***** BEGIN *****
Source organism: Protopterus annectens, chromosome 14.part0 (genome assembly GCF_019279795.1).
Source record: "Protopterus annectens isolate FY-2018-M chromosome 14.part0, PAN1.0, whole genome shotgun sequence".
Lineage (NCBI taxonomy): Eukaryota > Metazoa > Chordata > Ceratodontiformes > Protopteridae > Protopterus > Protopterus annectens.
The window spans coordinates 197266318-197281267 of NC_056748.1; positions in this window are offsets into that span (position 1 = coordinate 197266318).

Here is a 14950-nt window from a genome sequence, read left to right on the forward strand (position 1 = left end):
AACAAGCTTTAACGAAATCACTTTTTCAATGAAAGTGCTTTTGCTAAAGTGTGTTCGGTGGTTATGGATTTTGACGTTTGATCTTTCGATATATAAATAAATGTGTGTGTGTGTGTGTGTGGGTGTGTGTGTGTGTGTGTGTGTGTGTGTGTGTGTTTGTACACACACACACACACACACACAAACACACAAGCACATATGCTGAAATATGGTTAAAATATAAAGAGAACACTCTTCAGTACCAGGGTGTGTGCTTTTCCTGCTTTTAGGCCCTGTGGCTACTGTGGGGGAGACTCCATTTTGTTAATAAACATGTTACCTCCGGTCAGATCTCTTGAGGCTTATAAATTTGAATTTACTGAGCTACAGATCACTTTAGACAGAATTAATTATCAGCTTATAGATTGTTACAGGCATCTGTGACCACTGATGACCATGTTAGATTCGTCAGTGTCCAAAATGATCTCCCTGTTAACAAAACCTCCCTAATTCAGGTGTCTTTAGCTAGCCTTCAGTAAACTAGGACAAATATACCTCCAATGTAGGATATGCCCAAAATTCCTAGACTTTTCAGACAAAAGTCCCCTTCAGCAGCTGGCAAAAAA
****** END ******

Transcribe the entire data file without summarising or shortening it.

Source organism: Protopterus annectens, chromosome 14.part0 (genome assembly GCF_019279795.1).
Source record: "Protopterus annectens isolate FY-2018-M chromosome 14.part0, PAN1.0, whole genome shotgun sequence".
Lineage (NCBI taxonomy): Eukaryota > Metazoa > Chordata > Ceratodontiformes > Protopteridae > Protopterus > Protopterus annectens.
The window spans coordinates 197266318-197281267 of NC_056748.1; positions in this window are offsets into that span (position 1 = coordinate 197266318).

Here is a 14950-nt window from a genome sequence, read left to right on the forward strand (position 1 = left end):
AACAAGCTTTAACGAAATCACTTTTTCAATGAAAGTGCTTTTGCTAAAGTGTGTTCGGTGGTTATGGATTTTGACGTTTGATCTTTCGATATATAAATAAATGTGTGTGTGTGTGTGTGTGGGTGTGTGTGTGTGTGTGTGTGTGTGTGTGTGTGTTTGTACACACACACACACACACACACAAACACACAAGCACATATGCTGAAATATGGTTAAAATATAAAGAGAACACTCTTCAGTACCAGGGTGTGTGCTTTTCCTGCTTTTAGGCCCTGTGGCTACTGTGGGGGAGACTCCATTTTGTTAATAAACATGTTACCTCCGGTCAGATCTCTTGAGGCTTATAAATTTGAATTTACTGAGCTACAGATCACTTTAGACAGAATTAATTATCAGCTTATAGATTGTTACAGGCATCTGTGACCACTGATGACCATGTTAGATTCGTCAGTGTCCAAAATGATCTCCCTGTTAACAAAACCTCCCTAATTCAGGTGTCTTTAGCTAGCCTTCAGTAAACTAGGACAAATATACCTCCAATGTAGGATATGCCCAAAATTCCTAGACTTTTCAGACAAAAGTCCCCTTCAGCAGCTGGCAAAAAA